Published: July 21st 2012July 20th 2012
First floor of Galleries Lafayette
Cosmetics galore, but the real beauty is the ceiling
It was Wednesday and we remembered a wonderful little market in our old neighborhood of Motte Piquette Grenelle, so we metro'd over and had a nice time reminiscing and buying various items. Then we took a walk over to the Champs de Mars and the Eiffel Tower to check out the scene for the upcoming Bastille celebrations and found a gigantic mirror ball on a crane ready to be hoisted up somewhere on the Eiffel tower. The theme for this Quartorze de Juliette is 70's and 80's disco music, so the ball did make sense. Lots of people and police were milling about the plaza so we watched for a while and turned toward Ecole Militaire and out of the park by way of a ancient carousel. I remember this carousel because I brought my nieces here a few years ago. It is so old that the operator has to run alongside to get it going. He also hands each child a pointy stick with which to try to grab the "golden ring". Kids are lined up all over to get a ride and we watched them for a while, too, then left to find Saint Sulpice church. This is the
Convenient Husband Chairs
With sofas, vending machines, tv on floors 2-7 at Galleries Lafayette
famous church from The DaVinci Code with the Rose Line running through and the spring solstice sun shines in a perfect line...right where the line says it does. We saw a lot of cool street art and headed home to find some dinner. We ended up on rue de Lappe near the Bastille, thinking it was nearly Bastille day and something must be going on. It wasn't but we found a cool street of nothing but bars..each different than the one next door. We had a drink in one that was Dominican Republic themed, and found a "Cheers" sort of one nearby. Fun was had all around, but alas, we must stumble home to get up early to celebrate Bastille.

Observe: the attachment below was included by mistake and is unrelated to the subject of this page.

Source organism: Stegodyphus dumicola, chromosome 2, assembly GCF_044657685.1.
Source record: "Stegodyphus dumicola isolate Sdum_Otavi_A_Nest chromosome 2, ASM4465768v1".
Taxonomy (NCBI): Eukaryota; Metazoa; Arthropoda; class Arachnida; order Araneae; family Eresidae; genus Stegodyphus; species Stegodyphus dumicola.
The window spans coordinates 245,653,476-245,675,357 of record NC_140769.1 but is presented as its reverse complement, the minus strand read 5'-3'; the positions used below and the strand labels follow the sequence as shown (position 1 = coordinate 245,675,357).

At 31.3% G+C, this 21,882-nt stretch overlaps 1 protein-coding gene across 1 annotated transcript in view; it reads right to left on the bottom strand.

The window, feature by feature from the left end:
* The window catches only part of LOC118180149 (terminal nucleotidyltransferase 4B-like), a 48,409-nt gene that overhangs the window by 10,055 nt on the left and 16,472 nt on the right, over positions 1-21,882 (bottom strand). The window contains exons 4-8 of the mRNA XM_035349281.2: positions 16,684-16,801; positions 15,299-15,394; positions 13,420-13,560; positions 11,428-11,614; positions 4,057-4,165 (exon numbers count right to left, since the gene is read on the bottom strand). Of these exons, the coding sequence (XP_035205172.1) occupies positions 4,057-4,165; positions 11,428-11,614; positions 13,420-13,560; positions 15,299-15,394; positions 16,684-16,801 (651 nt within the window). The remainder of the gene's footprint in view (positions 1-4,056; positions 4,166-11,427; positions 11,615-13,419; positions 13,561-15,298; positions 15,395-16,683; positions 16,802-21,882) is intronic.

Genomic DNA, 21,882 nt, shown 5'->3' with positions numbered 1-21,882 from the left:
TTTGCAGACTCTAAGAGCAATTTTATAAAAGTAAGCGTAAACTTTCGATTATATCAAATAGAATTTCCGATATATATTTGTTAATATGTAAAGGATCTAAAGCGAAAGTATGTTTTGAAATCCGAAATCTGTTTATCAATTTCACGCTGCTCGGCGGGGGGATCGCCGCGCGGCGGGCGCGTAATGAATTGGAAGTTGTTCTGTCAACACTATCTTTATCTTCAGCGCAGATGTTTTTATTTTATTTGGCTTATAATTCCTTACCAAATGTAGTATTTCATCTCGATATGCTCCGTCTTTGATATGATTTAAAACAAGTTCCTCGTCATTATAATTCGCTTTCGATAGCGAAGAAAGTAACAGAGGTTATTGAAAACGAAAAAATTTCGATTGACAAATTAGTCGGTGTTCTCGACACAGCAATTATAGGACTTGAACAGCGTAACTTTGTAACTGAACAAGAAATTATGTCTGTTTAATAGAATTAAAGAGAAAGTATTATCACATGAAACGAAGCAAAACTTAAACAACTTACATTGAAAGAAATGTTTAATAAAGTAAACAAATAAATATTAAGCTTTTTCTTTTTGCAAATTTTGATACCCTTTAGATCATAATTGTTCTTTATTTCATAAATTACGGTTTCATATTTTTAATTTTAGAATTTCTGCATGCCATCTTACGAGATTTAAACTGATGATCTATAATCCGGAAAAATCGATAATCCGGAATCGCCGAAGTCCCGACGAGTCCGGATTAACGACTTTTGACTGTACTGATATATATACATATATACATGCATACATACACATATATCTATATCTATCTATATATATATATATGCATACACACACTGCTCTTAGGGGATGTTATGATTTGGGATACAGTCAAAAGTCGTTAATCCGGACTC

Thursday morning and we found that harder than we imagined. We wanted to be somewhere on the Champs Elysées to watch the military parade so we left the apt 45 minutes before the official flyover at 11. After we blew through a couple of closed metro stops, we realized being where we wanted was going to be a lot more difficult than previously thought. Who did we think we were? Getting up an hour before the biggest day in
View from the 2nd floor
France's history and expecting a prime spot? We found ourselves dumped out of the metro with the rest of the unsuspecting mob and walked to a street corner hoping to see some action. I found an unused concrete stump of a barrier to perch on and suddenly,here comes the parade! Prime spot to see various brigades of soldiers marching in perfect formation.some singing patriotic songs, some twirling their frenchhorns or rifles, others perfectly solemn. Our favorites were the guys in twirly white capes, and what we termed The Butcher Brigade, - complete with leather aprons and shiny axes. Big axes. Then the tanks rolled by and the sky divers floated down with red,white and blue parachutes, and it was over. I've never seen anything like a military parade before,not even when we spent 4th of July in Washington DC. The crowd was very well behaved and fans applauded the various brigades as the marched on. On the way out, we walked by Chanel and Dior and popped into the fabulous wine cave of Fauchon to gawk at the overpriced bottles of champagne. Most shops are closed for the holiday, so we went home to rest before the fireworks.
8 pm,we packed some sandwiches and headed across town toward the Eiffel Tower and the surrounding park of Champs de Mars. we knew it was at least a 2 hour wait and we wanted good views!having learned our morning lesson. By 10, the park was packed and we had to stand to give up our hard fought piece of sitting property. What little inconvenience that might have been totally gave into complete shock and awe at the sight of the first fireworks behind the tower. Perfectly timed to BeeGees, Donna Summer, and Michael Jackson -the fireworks lit up the sky and delighted every last one of us for a full 30 minutes. Most impressive, or perhaps a little post modern, was the moment when the entire park sang YMCA- complete with hand motions. It was magic although we did notice it was not patriotic at all. In the US, all the music is set to Grand Old Flag or America the Beatuiful, and everyone sings the national anthem. Not so here. It was light and frothy and almost silly. The girl next to us told us it was never serious and especially this year with the EU crisis and the
Complete with big shiny axes.
new president- why not just enjoy ourselves? Still,it was odd to my American ears to have not heard some sort of national anthem anywhere. And still weirder, the actual site of the Bastille, which was destroyed at the start of the French revolution and is marked with a very tall statue in the middle of a very busy roundabout, never seemed to have anything
going on. Lots of French flags flying everywhere, but that was it. Oh, a lots of folks wearing blue and white striped shirts, a la Francais!
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